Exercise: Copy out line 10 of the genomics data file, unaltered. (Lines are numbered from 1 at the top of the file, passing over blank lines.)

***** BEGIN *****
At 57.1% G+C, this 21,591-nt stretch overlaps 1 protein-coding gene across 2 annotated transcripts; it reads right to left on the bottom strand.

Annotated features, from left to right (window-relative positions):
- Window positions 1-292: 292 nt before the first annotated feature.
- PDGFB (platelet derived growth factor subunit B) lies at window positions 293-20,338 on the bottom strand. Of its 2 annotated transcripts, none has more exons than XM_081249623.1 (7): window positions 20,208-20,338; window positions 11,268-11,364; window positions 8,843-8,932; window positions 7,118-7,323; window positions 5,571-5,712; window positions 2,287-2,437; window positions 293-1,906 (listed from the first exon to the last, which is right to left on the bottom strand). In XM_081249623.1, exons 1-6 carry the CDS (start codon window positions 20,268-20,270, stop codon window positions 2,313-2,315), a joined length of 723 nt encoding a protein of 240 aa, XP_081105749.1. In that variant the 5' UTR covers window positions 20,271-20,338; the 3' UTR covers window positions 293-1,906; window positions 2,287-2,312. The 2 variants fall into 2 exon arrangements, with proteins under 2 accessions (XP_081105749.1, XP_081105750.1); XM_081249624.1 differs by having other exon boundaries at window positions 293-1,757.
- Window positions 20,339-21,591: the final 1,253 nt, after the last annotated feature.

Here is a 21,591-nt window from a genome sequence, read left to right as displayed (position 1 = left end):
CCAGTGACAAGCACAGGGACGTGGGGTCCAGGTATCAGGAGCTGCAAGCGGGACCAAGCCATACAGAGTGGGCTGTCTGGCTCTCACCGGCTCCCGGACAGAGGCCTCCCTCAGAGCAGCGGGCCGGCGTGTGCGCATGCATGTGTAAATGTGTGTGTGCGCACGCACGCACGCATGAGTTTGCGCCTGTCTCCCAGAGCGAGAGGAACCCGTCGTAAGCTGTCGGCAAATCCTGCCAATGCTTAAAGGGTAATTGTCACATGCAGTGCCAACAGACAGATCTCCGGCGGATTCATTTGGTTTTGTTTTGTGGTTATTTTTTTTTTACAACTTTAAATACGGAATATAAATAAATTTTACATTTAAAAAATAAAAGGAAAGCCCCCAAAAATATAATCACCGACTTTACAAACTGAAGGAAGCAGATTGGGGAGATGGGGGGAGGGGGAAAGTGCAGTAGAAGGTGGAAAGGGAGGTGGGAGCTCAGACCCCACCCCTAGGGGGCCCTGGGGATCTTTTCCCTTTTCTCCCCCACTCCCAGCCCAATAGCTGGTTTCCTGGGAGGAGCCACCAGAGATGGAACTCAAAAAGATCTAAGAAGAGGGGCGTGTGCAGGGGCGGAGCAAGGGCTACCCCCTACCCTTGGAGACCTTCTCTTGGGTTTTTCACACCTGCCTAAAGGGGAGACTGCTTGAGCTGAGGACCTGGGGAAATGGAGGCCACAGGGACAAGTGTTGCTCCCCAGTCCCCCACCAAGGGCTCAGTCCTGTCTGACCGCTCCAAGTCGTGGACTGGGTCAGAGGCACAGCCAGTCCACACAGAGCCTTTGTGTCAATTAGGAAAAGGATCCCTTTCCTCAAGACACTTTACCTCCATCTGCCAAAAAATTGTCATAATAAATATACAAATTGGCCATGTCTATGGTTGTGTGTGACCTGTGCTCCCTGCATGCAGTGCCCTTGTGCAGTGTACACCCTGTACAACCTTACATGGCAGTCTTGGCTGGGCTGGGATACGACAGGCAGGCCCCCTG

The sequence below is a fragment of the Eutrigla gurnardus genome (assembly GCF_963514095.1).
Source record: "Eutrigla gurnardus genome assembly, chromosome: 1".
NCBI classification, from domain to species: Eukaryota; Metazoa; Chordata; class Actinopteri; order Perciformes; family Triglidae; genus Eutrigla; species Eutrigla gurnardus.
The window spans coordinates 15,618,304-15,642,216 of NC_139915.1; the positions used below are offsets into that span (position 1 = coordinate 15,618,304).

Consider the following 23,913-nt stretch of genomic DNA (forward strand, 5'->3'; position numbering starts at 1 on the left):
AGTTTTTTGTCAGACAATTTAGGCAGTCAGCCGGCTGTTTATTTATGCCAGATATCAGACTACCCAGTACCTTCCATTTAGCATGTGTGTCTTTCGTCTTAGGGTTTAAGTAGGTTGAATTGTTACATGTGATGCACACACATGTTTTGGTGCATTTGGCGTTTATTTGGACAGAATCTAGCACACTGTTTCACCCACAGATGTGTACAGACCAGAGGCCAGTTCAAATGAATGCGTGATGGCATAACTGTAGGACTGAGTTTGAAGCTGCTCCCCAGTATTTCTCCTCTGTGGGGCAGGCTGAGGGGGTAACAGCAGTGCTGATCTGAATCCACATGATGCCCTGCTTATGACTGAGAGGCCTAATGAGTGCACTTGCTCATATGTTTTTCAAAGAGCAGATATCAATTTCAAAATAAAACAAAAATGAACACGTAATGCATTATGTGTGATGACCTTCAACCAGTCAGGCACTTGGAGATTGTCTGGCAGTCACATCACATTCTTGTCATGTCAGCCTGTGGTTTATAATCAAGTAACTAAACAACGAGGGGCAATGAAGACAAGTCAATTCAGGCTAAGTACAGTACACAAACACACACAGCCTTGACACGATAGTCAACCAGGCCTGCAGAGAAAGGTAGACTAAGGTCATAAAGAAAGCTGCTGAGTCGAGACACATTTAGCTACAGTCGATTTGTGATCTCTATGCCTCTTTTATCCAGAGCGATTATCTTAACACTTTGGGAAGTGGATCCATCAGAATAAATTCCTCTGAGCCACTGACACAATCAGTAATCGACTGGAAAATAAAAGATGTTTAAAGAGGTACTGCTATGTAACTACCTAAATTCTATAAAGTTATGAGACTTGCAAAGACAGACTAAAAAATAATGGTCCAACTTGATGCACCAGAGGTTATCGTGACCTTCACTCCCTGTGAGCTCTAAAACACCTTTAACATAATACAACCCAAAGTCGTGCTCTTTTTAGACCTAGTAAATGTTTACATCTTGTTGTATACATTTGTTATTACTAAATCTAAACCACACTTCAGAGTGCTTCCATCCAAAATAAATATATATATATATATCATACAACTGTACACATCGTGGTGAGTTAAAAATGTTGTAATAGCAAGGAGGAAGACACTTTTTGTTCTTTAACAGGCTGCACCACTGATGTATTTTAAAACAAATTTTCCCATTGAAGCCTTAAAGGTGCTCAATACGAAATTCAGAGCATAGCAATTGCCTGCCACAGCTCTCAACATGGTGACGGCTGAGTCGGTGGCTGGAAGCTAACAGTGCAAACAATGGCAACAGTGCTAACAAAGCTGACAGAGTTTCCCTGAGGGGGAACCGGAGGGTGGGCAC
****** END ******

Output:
NCBI classification, from domain to species: Eukaryota; Metazoa; Chordata; class Actinopteri; order Perciformes; family Triglidae; genus Eutrigla; species Eutrigla gurnardus.